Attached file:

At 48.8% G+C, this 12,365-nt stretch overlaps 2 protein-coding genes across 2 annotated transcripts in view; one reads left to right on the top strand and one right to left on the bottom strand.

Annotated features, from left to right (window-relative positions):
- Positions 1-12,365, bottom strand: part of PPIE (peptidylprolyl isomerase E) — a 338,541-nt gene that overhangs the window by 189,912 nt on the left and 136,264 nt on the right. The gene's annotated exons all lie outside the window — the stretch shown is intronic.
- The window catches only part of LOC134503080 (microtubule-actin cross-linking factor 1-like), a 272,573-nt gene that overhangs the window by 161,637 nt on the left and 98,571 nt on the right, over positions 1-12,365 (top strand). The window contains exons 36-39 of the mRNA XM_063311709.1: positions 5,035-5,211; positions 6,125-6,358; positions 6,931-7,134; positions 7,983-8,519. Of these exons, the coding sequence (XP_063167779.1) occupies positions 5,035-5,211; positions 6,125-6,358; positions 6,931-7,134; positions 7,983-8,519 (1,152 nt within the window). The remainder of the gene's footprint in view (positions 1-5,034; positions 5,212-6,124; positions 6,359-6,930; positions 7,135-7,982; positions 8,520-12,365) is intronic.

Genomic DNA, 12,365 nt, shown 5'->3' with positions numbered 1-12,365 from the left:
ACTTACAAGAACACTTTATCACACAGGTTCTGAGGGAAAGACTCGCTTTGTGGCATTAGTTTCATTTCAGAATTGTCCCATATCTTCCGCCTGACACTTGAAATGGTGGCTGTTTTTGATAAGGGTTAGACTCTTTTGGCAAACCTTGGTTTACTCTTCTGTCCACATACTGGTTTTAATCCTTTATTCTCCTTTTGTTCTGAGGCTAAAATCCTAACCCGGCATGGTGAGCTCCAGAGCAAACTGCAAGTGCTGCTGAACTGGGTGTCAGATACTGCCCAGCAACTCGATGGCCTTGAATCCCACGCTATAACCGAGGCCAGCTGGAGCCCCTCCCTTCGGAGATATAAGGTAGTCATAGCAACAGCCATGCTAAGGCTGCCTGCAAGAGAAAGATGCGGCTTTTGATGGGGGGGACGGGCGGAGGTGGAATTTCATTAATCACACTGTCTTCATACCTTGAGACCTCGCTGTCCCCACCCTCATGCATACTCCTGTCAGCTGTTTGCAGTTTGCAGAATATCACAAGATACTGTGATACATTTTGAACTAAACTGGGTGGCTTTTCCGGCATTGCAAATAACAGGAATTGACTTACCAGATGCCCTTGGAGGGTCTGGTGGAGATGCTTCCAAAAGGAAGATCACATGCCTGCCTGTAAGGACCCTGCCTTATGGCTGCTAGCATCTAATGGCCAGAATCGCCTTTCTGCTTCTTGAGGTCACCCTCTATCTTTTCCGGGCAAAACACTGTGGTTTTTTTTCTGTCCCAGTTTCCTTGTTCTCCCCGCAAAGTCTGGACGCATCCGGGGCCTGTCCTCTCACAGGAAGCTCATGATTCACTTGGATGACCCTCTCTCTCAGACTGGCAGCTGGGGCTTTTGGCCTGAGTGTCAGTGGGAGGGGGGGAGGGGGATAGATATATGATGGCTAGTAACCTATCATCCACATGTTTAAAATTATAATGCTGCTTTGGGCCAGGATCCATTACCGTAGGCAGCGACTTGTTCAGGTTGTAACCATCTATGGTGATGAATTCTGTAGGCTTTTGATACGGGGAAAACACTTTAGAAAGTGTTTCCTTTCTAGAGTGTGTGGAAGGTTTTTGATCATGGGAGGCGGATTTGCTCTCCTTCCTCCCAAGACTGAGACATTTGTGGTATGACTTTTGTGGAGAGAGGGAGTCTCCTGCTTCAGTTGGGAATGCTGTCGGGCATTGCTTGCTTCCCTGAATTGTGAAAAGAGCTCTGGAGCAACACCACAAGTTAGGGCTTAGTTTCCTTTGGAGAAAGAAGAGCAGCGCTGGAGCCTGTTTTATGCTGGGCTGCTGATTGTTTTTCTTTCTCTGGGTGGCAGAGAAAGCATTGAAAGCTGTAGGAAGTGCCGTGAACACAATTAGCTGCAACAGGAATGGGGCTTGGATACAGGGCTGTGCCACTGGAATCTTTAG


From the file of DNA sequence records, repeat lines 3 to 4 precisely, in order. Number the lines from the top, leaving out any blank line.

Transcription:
- Positions 1-12,365, bottom strand: part of PPIE (peptidylprolyl isomerase E) — a 338,541-nt gene that overhangs the window by 189,912 nt on the left and 136,264 nt on the right. The gene's annotated exons all lie outside the window — the stretch shown is intronic.
- The window catches only part of LOC134503080 (microtubule-actin cross-linking factor 1-like), a 272,573-nt gene that overhangs the window by 161,637 nt on the left and 98,571 nt on the right, over positions 1-12,365 (top strand). The window contains exons 36-39 of the mRNA XM_063311709.1: positions 5,035-5,211; positions 6,125-6,358; positions 6,931-7,134; positions 7,983-8,519. Of these exons, the coding sequence (XP_063167779.1) occupies positions 5,035-5,211; positions 6,125-6,358; positions 6,931-7,134; positions 7,983-8,519 (1,152 nt within the window). The remainder of the gene's footprint in view (positions 1-5,034; positions 5,212-6,124; positions 6,359-6,930; positions 7,135-7,982; positions 8,520-12,365) is intronic.